In Brief: The psychological cost of foreclosure

In Brief

The psychological cost of foreclosure

Published: November, 2009

Foreclosures are on the rise across the United States (and in other countries), as the economic downturn places financial pressure on homeowners. A study by researchers at the University of Pennsylvania School of Medicine has found that these homeowners may be experiencing a significant psychological toll as well.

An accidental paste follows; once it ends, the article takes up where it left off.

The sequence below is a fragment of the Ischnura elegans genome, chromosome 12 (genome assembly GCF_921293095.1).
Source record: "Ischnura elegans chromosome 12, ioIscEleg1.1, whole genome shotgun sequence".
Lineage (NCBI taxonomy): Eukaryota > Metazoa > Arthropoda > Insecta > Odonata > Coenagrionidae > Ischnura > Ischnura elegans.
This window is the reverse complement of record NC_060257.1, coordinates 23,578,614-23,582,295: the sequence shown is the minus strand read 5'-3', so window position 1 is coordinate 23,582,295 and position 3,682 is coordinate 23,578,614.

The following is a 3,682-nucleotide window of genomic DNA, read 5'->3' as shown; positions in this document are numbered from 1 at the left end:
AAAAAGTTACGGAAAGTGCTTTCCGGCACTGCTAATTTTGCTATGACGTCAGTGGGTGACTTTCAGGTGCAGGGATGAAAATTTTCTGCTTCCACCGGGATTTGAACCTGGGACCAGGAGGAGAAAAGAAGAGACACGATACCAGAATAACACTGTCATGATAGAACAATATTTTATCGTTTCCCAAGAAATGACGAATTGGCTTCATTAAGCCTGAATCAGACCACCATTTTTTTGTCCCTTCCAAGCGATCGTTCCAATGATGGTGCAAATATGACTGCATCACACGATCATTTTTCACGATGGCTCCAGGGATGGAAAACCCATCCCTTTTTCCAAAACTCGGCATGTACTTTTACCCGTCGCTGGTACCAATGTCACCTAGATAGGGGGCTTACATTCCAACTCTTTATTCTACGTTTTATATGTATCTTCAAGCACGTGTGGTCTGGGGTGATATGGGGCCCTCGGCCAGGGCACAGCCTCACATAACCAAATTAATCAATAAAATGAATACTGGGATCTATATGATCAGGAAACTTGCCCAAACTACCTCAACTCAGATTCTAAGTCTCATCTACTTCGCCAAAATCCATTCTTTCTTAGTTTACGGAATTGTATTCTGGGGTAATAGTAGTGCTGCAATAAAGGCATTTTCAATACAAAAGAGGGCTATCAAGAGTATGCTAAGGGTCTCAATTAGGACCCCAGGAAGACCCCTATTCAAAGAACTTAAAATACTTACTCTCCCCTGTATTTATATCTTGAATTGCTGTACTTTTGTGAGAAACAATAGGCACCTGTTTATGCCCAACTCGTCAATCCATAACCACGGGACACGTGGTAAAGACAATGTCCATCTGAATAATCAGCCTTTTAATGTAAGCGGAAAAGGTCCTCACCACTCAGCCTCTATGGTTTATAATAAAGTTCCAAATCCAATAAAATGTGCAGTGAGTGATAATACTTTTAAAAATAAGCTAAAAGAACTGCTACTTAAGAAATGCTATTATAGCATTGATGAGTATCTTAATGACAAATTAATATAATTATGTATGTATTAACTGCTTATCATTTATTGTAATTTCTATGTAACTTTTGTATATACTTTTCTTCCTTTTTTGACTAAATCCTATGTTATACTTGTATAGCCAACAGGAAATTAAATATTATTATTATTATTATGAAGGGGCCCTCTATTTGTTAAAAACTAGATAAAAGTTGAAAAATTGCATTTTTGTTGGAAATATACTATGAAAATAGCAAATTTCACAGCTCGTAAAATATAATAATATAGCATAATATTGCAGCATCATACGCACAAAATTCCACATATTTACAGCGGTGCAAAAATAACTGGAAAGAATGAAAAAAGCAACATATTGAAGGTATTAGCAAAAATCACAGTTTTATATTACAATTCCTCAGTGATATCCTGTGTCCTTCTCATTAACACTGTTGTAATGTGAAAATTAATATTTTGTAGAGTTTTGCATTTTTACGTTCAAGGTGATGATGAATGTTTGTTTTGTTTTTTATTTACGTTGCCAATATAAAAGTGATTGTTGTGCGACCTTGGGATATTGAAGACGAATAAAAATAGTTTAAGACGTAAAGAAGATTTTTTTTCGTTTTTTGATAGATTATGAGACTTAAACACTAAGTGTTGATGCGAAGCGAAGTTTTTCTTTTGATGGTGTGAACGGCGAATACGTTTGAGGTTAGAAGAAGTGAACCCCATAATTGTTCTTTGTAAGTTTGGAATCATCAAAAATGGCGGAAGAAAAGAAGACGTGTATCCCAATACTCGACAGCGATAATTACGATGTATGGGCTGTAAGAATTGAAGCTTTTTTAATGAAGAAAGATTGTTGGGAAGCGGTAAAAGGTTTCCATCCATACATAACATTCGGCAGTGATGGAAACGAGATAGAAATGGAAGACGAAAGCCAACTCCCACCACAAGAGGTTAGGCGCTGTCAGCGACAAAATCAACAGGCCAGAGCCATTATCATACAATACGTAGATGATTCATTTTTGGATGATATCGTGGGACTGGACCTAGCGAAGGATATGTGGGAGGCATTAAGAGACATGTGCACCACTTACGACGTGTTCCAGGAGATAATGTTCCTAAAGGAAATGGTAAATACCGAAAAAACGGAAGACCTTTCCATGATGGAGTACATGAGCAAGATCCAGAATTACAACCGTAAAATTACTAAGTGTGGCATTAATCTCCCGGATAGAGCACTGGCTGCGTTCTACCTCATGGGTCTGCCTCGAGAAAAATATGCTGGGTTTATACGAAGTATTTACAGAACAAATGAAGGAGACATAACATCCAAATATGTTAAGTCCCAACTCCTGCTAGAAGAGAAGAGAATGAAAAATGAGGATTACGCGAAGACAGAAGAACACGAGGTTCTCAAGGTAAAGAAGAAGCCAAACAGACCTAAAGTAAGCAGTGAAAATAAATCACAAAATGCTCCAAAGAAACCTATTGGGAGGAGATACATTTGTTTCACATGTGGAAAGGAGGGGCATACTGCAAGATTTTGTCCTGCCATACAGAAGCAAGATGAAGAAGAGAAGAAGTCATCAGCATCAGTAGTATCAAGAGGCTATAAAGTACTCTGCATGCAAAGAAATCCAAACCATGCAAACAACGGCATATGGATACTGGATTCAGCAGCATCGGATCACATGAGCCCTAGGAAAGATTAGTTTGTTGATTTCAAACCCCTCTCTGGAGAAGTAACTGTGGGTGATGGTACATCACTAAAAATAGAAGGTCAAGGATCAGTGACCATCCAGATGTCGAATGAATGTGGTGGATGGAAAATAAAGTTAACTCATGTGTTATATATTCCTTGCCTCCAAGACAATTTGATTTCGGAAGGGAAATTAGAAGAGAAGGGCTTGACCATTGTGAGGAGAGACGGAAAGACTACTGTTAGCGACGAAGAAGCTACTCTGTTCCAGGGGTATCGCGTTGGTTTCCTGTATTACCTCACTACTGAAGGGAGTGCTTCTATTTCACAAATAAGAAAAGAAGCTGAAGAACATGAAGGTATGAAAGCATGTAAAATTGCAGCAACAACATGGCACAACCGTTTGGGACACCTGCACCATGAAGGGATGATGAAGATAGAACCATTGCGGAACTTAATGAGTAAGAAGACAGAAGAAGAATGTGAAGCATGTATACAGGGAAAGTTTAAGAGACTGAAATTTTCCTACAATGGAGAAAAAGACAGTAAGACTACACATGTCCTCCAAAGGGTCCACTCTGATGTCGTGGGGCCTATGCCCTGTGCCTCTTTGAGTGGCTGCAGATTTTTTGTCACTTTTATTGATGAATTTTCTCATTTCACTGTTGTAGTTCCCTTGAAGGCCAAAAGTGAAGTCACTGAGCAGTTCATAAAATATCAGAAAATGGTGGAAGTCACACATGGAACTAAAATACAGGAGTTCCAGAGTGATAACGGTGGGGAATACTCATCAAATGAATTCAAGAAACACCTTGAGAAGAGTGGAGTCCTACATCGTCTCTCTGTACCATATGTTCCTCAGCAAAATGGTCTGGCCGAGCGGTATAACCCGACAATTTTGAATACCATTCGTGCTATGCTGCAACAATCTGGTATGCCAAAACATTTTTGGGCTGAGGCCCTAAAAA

The researchers recruited 250 homeowners in Philadelphia who were undergoing foreclosure. Almost half reported symptoms of depression, and 37% met the criteria for major depression in the Diagnostic and Statistical Manual of Mental Disorders, Fourth Edition (DSM-IV). This was a significantly greater percentage than reported in previous research in a similar population, which found that roughly 13% of people living in poverty met DSM-IV criteria for major depression. The study also found that people undergoing foreclosure were more likely to be uninsured, to skip meals, and to skip filling medical prescriptions — all of which could adversely affect health.

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